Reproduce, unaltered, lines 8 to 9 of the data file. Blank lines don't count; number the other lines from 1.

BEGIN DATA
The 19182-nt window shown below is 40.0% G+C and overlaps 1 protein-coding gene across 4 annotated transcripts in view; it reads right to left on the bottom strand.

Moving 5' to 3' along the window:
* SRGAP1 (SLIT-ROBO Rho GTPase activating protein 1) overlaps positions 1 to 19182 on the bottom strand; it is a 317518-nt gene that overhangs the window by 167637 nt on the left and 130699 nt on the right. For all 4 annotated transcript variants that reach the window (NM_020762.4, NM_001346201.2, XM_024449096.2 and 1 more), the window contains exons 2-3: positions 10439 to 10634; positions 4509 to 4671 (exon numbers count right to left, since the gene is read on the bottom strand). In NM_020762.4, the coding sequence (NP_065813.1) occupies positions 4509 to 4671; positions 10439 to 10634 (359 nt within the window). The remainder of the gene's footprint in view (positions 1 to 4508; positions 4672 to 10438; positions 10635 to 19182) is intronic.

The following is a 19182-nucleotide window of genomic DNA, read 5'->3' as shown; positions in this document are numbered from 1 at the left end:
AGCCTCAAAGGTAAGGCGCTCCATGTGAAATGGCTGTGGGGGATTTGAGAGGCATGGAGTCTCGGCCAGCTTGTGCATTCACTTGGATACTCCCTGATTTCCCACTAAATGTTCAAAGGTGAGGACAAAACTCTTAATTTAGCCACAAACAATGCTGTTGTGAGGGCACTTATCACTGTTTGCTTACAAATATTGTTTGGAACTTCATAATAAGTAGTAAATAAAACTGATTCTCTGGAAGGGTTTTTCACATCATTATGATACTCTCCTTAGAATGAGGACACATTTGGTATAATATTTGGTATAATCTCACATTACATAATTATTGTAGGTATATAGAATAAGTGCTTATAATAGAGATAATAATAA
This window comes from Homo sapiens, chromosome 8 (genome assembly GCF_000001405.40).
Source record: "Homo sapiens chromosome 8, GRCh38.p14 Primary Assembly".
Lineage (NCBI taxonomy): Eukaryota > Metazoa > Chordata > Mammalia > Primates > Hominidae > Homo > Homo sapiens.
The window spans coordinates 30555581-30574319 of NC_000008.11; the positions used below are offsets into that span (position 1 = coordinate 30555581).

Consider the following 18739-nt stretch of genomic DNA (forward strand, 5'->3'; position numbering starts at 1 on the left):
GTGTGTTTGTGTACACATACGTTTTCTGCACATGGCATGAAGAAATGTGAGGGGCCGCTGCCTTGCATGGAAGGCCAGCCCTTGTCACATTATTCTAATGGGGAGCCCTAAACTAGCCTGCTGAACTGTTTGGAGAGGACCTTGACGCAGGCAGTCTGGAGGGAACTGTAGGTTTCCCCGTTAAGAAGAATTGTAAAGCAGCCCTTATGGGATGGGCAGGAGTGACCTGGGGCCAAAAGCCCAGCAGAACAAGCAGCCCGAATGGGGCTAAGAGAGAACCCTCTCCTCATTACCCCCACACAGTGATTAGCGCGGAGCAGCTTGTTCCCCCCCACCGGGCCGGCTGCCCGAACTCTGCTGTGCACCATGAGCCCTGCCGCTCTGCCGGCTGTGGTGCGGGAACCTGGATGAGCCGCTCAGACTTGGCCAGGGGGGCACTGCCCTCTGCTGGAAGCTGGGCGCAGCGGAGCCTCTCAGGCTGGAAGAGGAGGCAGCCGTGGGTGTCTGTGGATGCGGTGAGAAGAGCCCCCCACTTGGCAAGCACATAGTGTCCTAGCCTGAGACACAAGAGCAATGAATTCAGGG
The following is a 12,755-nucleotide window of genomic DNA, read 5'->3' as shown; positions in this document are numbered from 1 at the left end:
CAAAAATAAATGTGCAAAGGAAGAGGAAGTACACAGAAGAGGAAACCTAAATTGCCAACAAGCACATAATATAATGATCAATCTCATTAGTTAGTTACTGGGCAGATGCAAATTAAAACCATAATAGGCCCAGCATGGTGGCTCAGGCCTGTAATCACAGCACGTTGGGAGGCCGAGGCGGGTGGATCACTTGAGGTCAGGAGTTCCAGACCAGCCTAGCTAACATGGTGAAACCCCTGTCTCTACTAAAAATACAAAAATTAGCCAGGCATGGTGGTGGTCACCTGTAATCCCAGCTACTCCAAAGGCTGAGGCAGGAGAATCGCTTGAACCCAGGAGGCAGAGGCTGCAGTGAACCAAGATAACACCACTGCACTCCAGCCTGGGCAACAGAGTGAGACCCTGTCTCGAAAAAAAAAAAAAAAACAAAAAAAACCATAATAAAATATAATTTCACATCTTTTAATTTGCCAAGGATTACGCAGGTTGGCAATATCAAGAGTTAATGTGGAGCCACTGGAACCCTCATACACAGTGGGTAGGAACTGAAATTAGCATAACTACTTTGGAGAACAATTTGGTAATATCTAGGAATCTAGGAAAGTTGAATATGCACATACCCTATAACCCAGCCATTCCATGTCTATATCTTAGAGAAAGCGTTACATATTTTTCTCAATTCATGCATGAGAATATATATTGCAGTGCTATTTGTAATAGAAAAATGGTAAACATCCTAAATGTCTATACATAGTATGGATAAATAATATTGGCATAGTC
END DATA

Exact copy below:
Lineage (NCBI taxonomy): Eukaryota > Metazoa > Chordata > Mammalia > Primates > Hominidae > Homo > Homo sapiens.
The window spans coordinates 30555581-30574319 of NC_000008.11; the positions used below are offsets into that span (position 1 = coordinate 30555581).